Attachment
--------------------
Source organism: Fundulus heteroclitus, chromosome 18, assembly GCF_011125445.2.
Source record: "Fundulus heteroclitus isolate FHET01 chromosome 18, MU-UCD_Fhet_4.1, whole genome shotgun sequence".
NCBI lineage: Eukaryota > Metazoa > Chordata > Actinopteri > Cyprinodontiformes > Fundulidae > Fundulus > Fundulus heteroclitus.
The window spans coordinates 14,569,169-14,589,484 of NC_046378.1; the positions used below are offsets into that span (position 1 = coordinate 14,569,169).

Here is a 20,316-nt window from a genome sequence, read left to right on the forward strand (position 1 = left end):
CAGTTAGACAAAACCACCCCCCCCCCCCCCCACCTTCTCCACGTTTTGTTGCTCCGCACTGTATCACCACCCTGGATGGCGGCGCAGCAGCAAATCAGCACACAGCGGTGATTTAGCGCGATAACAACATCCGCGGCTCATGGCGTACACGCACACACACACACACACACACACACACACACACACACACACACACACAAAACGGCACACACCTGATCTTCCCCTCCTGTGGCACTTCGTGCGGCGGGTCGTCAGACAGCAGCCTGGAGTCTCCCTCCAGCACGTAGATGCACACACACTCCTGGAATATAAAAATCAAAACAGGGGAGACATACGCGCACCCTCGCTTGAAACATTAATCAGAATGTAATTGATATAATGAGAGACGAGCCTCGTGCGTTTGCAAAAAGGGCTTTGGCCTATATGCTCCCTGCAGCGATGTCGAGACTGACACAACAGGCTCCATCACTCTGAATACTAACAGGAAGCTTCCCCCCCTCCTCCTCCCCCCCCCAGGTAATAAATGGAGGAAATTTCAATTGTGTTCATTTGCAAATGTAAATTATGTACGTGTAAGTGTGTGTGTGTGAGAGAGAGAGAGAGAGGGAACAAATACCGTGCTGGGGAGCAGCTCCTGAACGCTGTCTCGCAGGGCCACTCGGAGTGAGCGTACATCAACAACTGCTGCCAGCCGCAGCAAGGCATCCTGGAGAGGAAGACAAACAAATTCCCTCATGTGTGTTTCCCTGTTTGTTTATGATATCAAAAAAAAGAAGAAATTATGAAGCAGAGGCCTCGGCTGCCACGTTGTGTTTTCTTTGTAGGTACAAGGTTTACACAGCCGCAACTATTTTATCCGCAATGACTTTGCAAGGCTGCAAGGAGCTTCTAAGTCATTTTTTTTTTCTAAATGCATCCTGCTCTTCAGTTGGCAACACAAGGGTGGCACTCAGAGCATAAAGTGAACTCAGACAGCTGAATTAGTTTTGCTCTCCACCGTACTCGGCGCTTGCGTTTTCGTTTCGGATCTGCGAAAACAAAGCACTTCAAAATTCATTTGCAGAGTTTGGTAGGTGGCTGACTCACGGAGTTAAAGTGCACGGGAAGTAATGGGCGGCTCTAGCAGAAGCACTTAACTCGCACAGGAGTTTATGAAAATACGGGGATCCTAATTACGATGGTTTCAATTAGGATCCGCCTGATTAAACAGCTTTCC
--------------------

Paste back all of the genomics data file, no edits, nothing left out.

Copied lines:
Source organism: Fundulus heteroclitus, chromosome 18, assembly GCF_011125445.2.
Source record: "Fundulus heteroclitus isolate FHET01 chromosome 18, MU-UCD_Fhet_4.1, whole genome shotgun sequence".
NCBI lineage: Eukaryota > Metazoa > Chordata > Actinopteri > Cyprinodontiformes > Fundulidae > Fundulus > Fundulus heteroclitus.
The window spans coordinates 14,569,169-14,589,484 of NC_046378.1; the positions used below are offsets into that span (position 1 = coordinate 14,569,169).

Here is a 20,316-nt window from a genome sequence, read left to right on the forward strand (position 1 = left end):
CAGTTAGACAAAACCACCCCCCCCCCCCCCCACCTTCTCCACGTTTTGTTGCTCCGCACTGTATCACCACCCTGGATGGCGGCGCAGCAGCAAATCAGCACACAGCGGTGATTTAGCGCGATAACAACATCCGCGGCTCATGGCGTACACGCACACACACACACACACACACACACACACACACACACACACACACACAAAACGGCACACACCTGATCTTCCCCTCCTGTGGCACTTCGTGCGGCGGGTCGTCAGACAGCAGCCTGGAGTCTCCCTCCAGCACGTAGATGCACACACACTCCTGGAATATAAAAATCAAAACAGGGGAGACATACGCGCACCCTCGCTTGAAACATTAATCAGAATGTAATTGATATAATGAGAGACGAGCCTCGTGCGTTTGCAAAAAGGGCTTTGGCCTATATGCTCCCTGCAGCGATGTCGAGACTGACACAACAGGCTCCATCACTCTGAATACTAACAGGAAGCTTCCCCCCCTCCTCCTCCCCCCCCCAGGTAATAAATGGAGGAAATTTCAATTGTGTTCATTTGCAAATGTAAATTATGTACGTGTAAGTGTGTGTGTGTGAGAGAGAGAGAGAGAGGGAACAAATACCGTGCTGGGGAGCAGCTCCTGAACGCTGTCTCGCAGGGCCACTCGGAGTGAGCGTACATCAACAACTGCTGCCAGCCGCAGCAAGGCATCCTGGAGAGGAAGACAAACAAATTCCCTCATGTGTGTTTCCCTGTTTGTTTATGATATCAAAAAAAAGAAGAAATTATGAAGCAGAGGCCTCGGCTGCCACGTTGTGTTTTCTTTGTAGGTACAAGGTTTACACAGCCGCAACTATTTTATCCGCAATGACTTTGCAAGGCTGCAAGGAGCTTCTAAGTCATTTTTTTTTTCTAAATGCATCCTGCTCTTCAGTTGGCAACACAAGGGTGGCACTCAGAGCATAAAGTGAACTCAGACAGCTGAATTAGTTTTGCTCTCCACCGTACTCGGCGCTTGCGTTTTCGTTTCGGATCTGCGAAAACAAAGCACTTCAAAATTCATTTGCAGAGTTTGGTAGGTGGCTGACTCACGGAGTTAAAGTGCACGGGAAGTAATGGGCGGCTCTAGCAGAAGCACTTAACTCGCACAGGAGTTTATGAAAATACGGGGATCCTAATTACGATGGTTTCAATTAGGATCCGCCTGATTAAACAGCTTTCC